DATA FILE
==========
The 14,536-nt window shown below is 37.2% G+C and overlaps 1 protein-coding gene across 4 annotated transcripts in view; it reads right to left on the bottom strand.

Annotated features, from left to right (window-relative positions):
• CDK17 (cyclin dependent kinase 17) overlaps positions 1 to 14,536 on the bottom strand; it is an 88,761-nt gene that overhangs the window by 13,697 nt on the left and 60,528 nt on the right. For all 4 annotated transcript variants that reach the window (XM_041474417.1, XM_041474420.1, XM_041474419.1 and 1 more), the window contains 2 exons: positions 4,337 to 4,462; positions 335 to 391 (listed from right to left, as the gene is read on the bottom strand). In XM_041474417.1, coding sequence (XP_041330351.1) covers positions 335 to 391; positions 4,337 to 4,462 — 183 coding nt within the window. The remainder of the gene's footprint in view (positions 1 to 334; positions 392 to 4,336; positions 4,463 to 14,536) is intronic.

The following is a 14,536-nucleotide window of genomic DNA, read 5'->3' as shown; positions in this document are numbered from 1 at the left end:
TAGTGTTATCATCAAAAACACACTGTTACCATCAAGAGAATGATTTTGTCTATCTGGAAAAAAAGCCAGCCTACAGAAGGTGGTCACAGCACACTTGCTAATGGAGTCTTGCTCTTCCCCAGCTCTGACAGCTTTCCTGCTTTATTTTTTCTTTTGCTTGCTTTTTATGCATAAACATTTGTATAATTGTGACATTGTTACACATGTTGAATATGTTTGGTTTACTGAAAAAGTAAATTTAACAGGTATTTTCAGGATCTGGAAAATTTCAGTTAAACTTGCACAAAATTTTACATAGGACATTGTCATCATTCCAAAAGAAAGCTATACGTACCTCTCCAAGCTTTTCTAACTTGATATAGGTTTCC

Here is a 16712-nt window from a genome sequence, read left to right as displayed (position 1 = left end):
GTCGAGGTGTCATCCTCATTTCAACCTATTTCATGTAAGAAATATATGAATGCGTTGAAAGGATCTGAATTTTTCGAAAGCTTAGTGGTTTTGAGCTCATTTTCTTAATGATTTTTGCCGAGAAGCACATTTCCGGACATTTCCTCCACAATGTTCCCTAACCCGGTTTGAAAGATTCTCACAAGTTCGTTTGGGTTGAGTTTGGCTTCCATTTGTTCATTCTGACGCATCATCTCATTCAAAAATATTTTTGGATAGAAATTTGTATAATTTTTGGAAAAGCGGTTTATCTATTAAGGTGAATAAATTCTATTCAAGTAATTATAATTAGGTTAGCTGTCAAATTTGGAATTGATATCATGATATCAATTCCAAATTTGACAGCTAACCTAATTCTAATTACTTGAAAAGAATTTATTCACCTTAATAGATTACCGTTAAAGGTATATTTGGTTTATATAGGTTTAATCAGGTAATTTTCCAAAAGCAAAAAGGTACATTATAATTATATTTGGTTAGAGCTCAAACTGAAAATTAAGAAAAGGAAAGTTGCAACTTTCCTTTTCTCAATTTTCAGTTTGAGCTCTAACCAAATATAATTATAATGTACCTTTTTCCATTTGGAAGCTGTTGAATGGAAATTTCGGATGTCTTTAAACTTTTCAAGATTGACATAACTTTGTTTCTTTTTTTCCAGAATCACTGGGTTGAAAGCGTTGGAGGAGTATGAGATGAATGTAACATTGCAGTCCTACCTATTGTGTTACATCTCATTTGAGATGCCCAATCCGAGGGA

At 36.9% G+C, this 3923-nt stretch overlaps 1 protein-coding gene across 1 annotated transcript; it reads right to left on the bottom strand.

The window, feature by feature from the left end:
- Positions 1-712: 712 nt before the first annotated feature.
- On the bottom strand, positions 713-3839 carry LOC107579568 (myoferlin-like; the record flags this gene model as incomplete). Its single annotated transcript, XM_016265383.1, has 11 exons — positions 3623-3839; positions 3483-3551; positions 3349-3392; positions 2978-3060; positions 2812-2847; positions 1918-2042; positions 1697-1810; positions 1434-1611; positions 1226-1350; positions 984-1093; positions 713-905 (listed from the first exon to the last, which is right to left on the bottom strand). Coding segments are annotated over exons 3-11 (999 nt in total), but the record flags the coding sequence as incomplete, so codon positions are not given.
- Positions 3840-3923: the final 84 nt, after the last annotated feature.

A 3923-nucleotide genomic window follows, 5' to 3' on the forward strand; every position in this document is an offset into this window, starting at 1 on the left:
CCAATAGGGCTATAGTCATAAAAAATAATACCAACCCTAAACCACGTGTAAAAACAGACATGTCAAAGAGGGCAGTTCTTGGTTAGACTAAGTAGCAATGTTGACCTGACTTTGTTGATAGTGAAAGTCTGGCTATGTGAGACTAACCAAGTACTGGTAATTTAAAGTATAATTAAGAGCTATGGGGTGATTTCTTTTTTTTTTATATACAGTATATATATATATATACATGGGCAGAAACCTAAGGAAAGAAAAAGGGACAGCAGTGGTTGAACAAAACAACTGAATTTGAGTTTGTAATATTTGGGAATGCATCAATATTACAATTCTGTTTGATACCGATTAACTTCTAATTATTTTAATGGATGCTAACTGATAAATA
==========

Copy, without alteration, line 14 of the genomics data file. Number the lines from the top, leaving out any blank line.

CCAATAGGGCTATAGTCATAAAAAATAATACCAACCCTAAACCACGTGTAAAAACAGACATGTCAAAGAGGGCAGTTCTTGGTTAGACTAAGTAGCAATGTTGACCTGACTTTGTTGATAGTGAAAGTCTGGCTATGTGAGACTAACCAAGTACTGGTAATTTAAAGTATAATTAAGAGCTATGGGGTGATTTCTTTTTTTTTTATATACAGTATATATATATATATACATGGGCAGAAACCTAAGGAAAGAAAAAGGGACAGCAGTGGTTGAACAAAACAACTGAATTTGAGTTTGTAATATTTGGGAATGCATCAATATTACAATTCTGTTTGATACCGATTAACTTCTAATTATTTTAATGGATGCTAACTGATAAATA